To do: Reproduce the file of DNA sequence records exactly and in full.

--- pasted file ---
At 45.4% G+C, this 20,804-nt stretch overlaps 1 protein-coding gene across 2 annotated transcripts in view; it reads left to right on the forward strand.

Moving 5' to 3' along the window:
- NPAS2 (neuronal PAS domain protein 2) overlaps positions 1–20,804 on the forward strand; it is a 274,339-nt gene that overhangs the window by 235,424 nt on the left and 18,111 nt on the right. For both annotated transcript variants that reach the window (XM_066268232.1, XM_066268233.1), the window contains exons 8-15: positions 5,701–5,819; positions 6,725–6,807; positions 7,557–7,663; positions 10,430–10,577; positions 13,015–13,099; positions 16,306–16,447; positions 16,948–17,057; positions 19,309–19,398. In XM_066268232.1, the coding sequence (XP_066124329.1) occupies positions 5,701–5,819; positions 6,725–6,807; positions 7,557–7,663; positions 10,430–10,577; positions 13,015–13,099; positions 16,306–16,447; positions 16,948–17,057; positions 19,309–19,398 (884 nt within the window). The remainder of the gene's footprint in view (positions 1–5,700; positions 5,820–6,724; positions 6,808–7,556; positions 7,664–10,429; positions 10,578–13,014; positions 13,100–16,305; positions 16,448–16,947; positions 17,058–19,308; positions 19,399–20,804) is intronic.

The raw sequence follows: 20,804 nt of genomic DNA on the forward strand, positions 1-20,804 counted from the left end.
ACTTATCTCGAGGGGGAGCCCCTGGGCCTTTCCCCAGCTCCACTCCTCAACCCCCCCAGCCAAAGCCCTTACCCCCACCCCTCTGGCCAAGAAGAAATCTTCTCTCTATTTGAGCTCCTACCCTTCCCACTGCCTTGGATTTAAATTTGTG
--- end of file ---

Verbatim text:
At 45.4% G+C, this 20,804-nt stretch overlaps 1 protein-coding gene across 2 annotated transcripts in view; it reads left to right on the forward strand.

Moving 5' to 3' along the window:
- NPAS2 (neuronal PAS domain protein 2) overlaps positions 1–20,804 on the forward strand; it is a 274,339-nt gene that overhangs the window by 235,424 nt on the left and 18,111 nt on the right. For both annotated transcript variants that reach the window (XM_066268232.1, XM_066268233.1), the window contains exons 8-15: positions 5,701–5,819; positions 6,725–6,807; positions 7,557–7,663; positions 10,430–10,577; positions 13,015–13,099; positions 16,306–16,447; positions 16,948–17,057; positions 19,309–19,398. In XM_066268232.1, the coding sequence (XP_066124329.1) occupies positions 5,701–5,819; positions 6,725–6,807; positions 7,557–7,663; positions 10,430–10,577; positions 13,015–13,099; positions 16,306–16,447; positions 16,948–17,057; positions 19,309–19,398 (884 nt within the window). The remainder of the gene's footprint in view (positions 1–5,700; positions 5,820–6,724; positions 6,808–7,556; positions 7,664–10,429; positions 10,578–13,014; positions 13,100–16,305; positions 16,448–16,947; positions 17,058–19,308; positions 19,399–20,804) is intronic.

The raw sequence follows: 20,804 nt of genomic DNA on the forward strand, positions 1-20,804 counted from the left end.
ACTTATCTCGAGGGGGAGCCCCTGGGCCTTTCCCCAGCTCCACTCCTCAACCCCCCCAGCCAAAGCCCTTACCCCCACCCCTCTGGCCAAGAAGAAATCTTCTCTCTATTTGAGCTCCTACCCTTCCCACTGCCTTGGATTTAAATTTGTG